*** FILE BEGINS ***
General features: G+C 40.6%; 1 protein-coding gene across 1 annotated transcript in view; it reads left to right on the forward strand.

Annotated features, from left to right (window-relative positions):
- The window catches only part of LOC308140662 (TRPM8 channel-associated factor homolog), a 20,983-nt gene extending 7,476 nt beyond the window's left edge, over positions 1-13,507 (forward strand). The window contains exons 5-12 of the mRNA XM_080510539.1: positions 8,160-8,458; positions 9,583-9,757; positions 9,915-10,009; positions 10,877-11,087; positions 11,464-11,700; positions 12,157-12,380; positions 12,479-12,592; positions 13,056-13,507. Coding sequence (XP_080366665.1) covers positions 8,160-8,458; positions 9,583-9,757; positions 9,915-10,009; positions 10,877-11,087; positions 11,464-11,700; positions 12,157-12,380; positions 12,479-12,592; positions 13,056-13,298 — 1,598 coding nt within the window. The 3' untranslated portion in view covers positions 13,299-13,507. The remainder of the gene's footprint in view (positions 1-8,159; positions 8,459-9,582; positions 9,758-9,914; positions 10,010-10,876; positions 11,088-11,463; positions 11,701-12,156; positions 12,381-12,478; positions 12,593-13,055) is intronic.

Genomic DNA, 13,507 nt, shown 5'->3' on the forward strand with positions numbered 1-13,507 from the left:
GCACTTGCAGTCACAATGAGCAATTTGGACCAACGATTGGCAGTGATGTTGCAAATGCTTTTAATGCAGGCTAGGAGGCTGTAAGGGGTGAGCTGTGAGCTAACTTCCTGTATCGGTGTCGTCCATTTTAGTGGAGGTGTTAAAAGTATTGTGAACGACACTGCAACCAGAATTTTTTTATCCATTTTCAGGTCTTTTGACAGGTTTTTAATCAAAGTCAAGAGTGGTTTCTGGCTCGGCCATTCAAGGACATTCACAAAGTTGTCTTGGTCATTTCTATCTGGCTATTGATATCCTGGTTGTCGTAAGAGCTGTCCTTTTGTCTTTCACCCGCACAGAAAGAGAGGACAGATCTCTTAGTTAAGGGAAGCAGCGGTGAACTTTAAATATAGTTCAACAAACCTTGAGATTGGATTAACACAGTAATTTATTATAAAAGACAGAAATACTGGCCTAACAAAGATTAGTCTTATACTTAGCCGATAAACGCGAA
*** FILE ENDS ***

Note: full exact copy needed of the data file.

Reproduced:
General features: G+C 40.6%; 1 protein-coding gene across 1 annotated transcript in view; it reads left to right on the forward strand.

Annotated features, from left to right (window-relative positions):
- The window catches only part of LOC308140662 (TRPM8 channel-associated factor homolog), a 20,983-nt gene extending 7,476 nt beyond the window's left edge, over positions 1-13,507 (forward strand). The window contains exons 5-12 of the mRNA XM_080510539.1: positions 8,160-8,458; positions 9,583-9,757; positions 9,915-10,009; positions 10,877-11,087; positions 11,464-11,700; positions 12,157-12,380; positions 12,479-12,592; positions 13,056-13,507. Coding sequence (XP_080366665.1) covers positions 8,160-8,458; positions 9,583-9,757; positions 9,915-10,009; positions 10,877-11,087; positions 11,464-11,700; positions 12,157-12,380; positions 12,479-12,592; positions 13,056-13,298 — 1,598 coding nt within the window. The 3' untranslated portion in view covers positions 13,299-13,507. The remainder of the gene's footprint in view (positions 1-8,159; positions 8,459-9,582; positions 9,758-9,914; positions 10,010-10,876; positions 11,088-11,463; positions 11,701-12,156; positions 12,381-12,478; positions 12,593-13,055) is intronic.

Genomic DNA, 13,507 nt, shown 5'->3' on the forward strand with positions numbered 1-13,507 from the left:
GCACTTGCAGTCACAATGAGCAATTTGGACCAACGATTGGCAGTGATGTTGCAAATGCTTTTAATGCAGGCTAGGAGGCTGTAAGGGGTGAGCTGTGAGCTAACTTCCTGTATCGGTGTCGTCCATTTTAGTGGAGGTGTTAAAAGTATTGTGAACGACACTGCAACCAGAATTTTTTTATCCATTTTCAGGTCTTTTGACAGGTTTTTAATCAAAGTCAAGAGTGGTTTCTGGCTCGGCCATTCAAGGACATTCACAAAGTTGTCTTGGTCATTTCTATCTGGCTATTGATATCCTGGTTGTCGTAAGAGCTGTCCTTTTGTCTTTCACCCGCACAGAAAGAGAGGACAGATCTCTTAGTTAAGGGAAGCAGCGGTGAACTTTAAATATAGTTCAACAAACCTTGAGATTGGATTAACACAGTAATTTATTATAAAAGACAGAAATACTGGCCTAACAAAGATTAGTCTTATACTTAGCCGATAAACGCGAA